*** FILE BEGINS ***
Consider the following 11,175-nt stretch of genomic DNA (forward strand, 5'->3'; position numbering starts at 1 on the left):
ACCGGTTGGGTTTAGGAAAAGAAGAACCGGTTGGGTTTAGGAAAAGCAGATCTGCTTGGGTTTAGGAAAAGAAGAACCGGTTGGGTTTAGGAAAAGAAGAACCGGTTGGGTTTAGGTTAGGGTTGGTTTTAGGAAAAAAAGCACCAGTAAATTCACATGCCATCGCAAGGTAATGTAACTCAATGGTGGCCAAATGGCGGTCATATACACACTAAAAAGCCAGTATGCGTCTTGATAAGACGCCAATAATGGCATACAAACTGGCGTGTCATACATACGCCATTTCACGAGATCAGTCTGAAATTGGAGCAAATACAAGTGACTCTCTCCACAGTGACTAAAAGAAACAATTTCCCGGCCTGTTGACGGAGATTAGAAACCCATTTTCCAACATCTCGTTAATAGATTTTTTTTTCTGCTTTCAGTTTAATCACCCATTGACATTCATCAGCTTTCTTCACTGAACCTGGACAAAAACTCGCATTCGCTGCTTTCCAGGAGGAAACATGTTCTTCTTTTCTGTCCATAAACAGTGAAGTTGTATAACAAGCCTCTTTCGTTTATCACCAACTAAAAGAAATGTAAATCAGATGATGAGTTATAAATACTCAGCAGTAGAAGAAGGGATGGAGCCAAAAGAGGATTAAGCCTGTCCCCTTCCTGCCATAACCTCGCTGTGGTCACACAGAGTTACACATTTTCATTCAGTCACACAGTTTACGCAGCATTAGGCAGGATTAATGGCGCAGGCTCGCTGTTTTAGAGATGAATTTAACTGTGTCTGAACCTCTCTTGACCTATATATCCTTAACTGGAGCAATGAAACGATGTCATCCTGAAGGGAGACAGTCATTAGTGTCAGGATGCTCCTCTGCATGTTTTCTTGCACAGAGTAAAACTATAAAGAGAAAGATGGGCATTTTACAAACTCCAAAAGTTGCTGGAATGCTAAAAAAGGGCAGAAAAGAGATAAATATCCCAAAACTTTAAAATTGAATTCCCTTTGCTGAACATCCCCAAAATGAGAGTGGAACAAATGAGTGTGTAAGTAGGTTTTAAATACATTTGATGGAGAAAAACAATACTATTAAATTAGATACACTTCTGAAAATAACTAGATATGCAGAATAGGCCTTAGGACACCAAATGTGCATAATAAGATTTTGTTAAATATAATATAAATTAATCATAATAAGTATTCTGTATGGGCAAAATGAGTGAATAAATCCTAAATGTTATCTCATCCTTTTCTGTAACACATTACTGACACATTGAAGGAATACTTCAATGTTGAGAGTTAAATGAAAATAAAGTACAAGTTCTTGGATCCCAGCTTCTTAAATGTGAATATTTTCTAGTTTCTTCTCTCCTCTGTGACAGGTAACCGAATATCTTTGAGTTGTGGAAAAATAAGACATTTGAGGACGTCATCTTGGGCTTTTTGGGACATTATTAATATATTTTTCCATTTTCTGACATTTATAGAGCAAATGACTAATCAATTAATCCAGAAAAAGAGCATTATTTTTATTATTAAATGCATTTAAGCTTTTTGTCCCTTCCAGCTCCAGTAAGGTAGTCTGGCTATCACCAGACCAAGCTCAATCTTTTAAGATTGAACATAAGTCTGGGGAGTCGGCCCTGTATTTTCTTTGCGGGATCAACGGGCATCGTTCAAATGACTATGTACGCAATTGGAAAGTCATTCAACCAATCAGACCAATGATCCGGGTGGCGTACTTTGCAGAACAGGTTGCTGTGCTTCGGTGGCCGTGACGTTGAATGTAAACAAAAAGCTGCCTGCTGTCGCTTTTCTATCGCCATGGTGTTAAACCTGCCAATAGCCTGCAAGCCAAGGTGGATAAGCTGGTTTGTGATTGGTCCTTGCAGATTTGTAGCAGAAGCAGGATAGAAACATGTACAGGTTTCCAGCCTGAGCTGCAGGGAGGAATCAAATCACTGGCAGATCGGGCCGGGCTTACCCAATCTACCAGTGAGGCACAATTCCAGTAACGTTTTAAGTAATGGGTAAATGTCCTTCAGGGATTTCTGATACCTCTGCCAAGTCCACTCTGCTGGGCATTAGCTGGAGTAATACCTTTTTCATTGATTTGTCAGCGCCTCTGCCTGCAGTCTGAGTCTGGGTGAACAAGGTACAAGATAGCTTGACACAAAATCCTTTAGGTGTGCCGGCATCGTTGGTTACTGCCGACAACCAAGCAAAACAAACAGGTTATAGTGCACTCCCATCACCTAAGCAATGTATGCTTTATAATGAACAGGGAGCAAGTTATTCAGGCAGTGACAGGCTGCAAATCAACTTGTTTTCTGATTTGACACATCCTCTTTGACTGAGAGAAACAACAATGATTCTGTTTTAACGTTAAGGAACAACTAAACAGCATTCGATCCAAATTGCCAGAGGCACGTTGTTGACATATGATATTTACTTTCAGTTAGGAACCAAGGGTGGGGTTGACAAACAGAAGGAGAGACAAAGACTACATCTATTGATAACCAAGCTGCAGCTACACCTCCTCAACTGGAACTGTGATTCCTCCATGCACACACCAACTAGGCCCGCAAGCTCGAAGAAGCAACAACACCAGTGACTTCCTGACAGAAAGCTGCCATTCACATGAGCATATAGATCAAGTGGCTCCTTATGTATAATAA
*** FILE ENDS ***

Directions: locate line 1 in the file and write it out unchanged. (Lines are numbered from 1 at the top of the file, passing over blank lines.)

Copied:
Consider the following 11,175-nt stretch of genomic DNA (forward strand, 5'->3'; position numbering starts at 1 on the left):